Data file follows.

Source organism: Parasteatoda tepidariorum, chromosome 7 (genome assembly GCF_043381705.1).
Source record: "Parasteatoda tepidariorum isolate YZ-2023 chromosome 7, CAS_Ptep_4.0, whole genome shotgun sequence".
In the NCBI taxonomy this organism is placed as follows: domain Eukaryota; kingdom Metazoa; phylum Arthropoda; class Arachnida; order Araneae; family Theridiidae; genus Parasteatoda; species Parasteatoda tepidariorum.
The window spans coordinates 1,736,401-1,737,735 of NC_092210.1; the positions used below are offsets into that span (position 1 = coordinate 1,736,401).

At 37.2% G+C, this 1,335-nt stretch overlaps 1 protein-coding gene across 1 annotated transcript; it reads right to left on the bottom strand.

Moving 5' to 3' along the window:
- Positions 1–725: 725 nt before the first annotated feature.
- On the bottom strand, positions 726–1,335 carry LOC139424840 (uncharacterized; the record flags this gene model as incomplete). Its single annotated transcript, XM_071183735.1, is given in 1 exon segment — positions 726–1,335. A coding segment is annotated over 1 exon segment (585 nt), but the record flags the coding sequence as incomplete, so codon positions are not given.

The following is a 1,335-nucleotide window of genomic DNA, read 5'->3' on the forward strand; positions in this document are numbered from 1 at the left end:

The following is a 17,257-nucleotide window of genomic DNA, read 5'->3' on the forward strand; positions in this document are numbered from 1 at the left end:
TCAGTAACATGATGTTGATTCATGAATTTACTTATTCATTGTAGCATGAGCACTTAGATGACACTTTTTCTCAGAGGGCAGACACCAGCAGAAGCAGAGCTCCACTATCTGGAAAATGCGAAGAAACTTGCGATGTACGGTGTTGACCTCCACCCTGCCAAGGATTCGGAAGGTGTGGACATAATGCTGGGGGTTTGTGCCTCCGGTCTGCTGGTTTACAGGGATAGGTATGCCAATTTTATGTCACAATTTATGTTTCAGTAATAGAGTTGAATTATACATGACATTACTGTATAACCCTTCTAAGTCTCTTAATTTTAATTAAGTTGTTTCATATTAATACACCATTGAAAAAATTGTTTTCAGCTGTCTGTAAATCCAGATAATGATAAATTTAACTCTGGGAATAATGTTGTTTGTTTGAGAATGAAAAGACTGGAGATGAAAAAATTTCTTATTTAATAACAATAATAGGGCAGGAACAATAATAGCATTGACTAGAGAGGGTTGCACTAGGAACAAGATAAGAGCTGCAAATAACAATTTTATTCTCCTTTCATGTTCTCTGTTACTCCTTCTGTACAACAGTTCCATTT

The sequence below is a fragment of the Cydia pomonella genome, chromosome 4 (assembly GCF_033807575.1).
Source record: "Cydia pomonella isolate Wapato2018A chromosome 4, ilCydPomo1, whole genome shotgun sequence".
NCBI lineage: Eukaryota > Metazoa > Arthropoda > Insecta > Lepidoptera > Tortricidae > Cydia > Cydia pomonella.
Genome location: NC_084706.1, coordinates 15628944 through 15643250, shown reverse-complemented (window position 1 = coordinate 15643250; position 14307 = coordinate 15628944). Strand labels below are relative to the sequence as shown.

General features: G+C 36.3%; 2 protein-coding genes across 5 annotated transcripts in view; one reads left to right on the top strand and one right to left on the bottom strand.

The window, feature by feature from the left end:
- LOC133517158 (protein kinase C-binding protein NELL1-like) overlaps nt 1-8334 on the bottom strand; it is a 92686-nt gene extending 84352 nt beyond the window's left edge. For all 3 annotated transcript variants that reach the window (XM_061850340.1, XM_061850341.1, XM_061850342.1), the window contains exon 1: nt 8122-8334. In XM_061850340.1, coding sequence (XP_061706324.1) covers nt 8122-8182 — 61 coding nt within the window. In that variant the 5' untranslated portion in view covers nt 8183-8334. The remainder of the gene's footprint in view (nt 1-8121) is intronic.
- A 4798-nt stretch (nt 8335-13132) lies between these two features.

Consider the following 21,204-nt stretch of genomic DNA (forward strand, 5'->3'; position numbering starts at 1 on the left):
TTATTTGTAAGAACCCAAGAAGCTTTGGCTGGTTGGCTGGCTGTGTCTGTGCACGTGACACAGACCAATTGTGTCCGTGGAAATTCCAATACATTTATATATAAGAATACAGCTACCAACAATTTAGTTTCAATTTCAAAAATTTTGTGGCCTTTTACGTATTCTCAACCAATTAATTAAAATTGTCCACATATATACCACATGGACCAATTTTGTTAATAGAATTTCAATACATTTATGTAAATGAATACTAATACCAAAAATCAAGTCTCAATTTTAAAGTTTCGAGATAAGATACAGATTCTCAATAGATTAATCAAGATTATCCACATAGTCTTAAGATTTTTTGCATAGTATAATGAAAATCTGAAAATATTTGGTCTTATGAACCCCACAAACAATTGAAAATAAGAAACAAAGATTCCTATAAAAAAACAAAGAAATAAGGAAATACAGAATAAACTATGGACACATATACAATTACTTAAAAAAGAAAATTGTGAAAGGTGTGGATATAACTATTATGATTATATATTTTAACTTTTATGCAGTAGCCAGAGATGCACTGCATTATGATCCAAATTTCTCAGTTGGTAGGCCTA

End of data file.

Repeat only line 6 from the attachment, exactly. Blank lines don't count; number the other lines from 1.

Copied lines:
Moving 5' to 3' along the window: